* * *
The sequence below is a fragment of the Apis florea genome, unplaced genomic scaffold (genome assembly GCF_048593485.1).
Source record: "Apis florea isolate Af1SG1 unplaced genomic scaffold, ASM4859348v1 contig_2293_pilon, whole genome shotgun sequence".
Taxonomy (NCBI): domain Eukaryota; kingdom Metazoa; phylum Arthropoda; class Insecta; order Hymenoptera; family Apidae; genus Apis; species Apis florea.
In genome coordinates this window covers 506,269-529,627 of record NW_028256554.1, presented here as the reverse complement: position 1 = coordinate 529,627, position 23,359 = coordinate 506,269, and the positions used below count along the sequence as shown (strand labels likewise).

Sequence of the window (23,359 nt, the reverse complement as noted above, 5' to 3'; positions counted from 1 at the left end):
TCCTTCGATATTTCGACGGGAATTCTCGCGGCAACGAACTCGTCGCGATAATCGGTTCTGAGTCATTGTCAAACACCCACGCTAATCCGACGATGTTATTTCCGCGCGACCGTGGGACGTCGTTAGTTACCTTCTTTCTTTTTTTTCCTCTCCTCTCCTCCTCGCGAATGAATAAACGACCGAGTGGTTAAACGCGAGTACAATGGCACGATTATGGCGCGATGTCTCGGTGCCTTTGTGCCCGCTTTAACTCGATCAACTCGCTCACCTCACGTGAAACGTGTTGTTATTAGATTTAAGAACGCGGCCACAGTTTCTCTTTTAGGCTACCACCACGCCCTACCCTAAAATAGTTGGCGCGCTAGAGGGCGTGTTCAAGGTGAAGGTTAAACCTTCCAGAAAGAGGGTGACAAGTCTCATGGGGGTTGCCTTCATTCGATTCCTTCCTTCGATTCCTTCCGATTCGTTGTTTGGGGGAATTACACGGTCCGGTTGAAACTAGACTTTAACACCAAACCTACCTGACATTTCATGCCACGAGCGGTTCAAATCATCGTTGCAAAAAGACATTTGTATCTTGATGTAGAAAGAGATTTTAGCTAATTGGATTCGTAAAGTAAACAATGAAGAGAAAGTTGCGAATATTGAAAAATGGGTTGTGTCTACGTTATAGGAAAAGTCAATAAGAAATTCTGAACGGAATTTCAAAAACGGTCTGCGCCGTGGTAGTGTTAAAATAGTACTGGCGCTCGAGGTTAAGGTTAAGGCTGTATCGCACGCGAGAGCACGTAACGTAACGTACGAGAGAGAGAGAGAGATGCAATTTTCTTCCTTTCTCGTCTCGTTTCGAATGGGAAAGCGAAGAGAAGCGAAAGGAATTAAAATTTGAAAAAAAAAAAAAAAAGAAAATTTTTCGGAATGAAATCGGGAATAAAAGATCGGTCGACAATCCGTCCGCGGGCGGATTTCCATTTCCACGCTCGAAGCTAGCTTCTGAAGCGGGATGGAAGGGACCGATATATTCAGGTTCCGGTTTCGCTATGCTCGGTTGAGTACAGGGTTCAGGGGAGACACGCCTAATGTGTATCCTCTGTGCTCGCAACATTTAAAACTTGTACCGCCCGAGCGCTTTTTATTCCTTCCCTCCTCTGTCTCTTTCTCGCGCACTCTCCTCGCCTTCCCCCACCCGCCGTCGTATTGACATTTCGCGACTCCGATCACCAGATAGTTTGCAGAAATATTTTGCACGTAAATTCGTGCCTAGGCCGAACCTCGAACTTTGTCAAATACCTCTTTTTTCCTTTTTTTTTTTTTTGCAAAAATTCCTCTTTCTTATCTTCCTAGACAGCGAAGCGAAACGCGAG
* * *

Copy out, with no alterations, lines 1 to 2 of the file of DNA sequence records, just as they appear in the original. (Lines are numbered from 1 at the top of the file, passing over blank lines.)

The sequence below is a fragment of the Apis florea genome, unplaced genomic scaffold (genome assembly GCF_048593485.1).
Source record: "Apis florea isolate Af1SG1 unplaced genomic scaffold, ASM4859348v1 contig_2293_pilon, whole genome shotgun sequence".